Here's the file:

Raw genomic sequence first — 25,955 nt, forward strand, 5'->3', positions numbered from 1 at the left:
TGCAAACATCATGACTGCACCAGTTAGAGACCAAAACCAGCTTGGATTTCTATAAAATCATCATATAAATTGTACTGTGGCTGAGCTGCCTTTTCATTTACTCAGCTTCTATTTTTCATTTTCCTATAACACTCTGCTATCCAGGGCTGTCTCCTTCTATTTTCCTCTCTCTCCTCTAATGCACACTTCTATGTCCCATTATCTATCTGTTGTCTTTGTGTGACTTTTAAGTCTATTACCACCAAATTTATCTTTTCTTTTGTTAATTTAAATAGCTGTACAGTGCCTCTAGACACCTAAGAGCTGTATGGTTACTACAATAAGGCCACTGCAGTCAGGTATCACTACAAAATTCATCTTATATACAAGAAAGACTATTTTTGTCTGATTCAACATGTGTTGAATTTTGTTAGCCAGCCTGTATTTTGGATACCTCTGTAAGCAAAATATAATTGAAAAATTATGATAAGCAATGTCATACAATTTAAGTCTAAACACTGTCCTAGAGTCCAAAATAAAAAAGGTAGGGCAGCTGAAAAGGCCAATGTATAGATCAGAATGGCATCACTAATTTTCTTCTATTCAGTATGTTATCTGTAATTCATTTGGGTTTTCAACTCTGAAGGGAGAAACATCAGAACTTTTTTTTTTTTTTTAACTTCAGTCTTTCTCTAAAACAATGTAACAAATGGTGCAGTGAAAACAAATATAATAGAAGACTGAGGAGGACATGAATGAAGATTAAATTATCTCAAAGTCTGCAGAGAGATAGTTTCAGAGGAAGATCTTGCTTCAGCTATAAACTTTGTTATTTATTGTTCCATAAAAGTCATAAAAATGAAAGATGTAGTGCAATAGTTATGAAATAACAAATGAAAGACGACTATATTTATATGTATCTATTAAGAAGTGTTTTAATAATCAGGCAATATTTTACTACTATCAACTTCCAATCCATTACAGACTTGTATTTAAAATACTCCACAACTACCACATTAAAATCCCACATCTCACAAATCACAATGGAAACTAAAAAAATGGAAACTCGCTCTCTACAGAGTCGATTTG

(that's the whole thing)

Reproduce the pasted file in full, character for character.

Raw genomic sequence first — 25,955 nt, forward strand, 5'->3', positions numbered from 1 at the left:
TGCAAACATCATGACTGCACCAGTTAGAGACCAAAACCAGCTTGGATTTCTATAAAATCATCATATAAATTGTACTGTGGCTGAGCTGCCTTTTCATTTACTCAGCTTCTATTTTTCATTTTCCTATAACACTCTGCTATCCAGGGCTGTCTCCTTCTATTTTCCTCTCTCTCCTCTAATGCACACTTCTATGTCCCATTATCTATCTGTTGTCTTTGTGTGACTTTTAAGTCTATTACCACCAAATTTATCTTTTCTTTTGTTAATTTAAATAGCTGTACAGTGCCTCTAGACACCTAAGAGCTGTATGGTTACTACAATAAGGCCACTGCAGTCAGGTATCACTACAAAATTCATCTTATATACAAGAAAGACTATTTTTGTCTGATTCAACATGTGTTGAATTTTGTTAGCCAGCCTGTATTTTGGATACCTCTGTAAGCAAAATATAATTGAAAAATTATGATAAGCAATGTCATACAATTTAAGTCTAAACACTGTCCTAGAGTCCAAAATAAAAAAGGTAGGGCAGCTGAAAAGGCCAATGTATAGATCAGAATGGCATCACTAATTTTCTTCTATTCAGTATGTTATCTGTAATTCATTTGGGTTTTCAACTCTGAAGGGAGAAACATCAGAACTTTTTTTTTTTTTTTAACTTCAGTCTTTCTCTAAAACAATGTAACAAATGGTGCAGTGAAAACAAATATAATAGAAGACTGAGGAGGACATGAATGAAGATTAAATTATCTCAAAGTCTGCAGAGAGATAGTTTCAGAGGAAGATCTTGCTTCAGCTATAAACTTTGTTATTTATTGTTCCATAAAAGTCATAAAAATGAAAGATGTAGTGCAATAGTTATGAAATAACAAATGAAAGACGACTATATTTATATGTATCTATTAAGAAGTGTTTTAATAATCAGGCAATATTTTACTACTATCAACTTCCAATCCATTACAGACTTGTATTTAAAATACTCCACAACTACCACATTAAAATCCCACATCTCACAAATCACAATGGAAACTAAAAAAATGGAAACTCGCTCTCTACAGAGTCGATTTG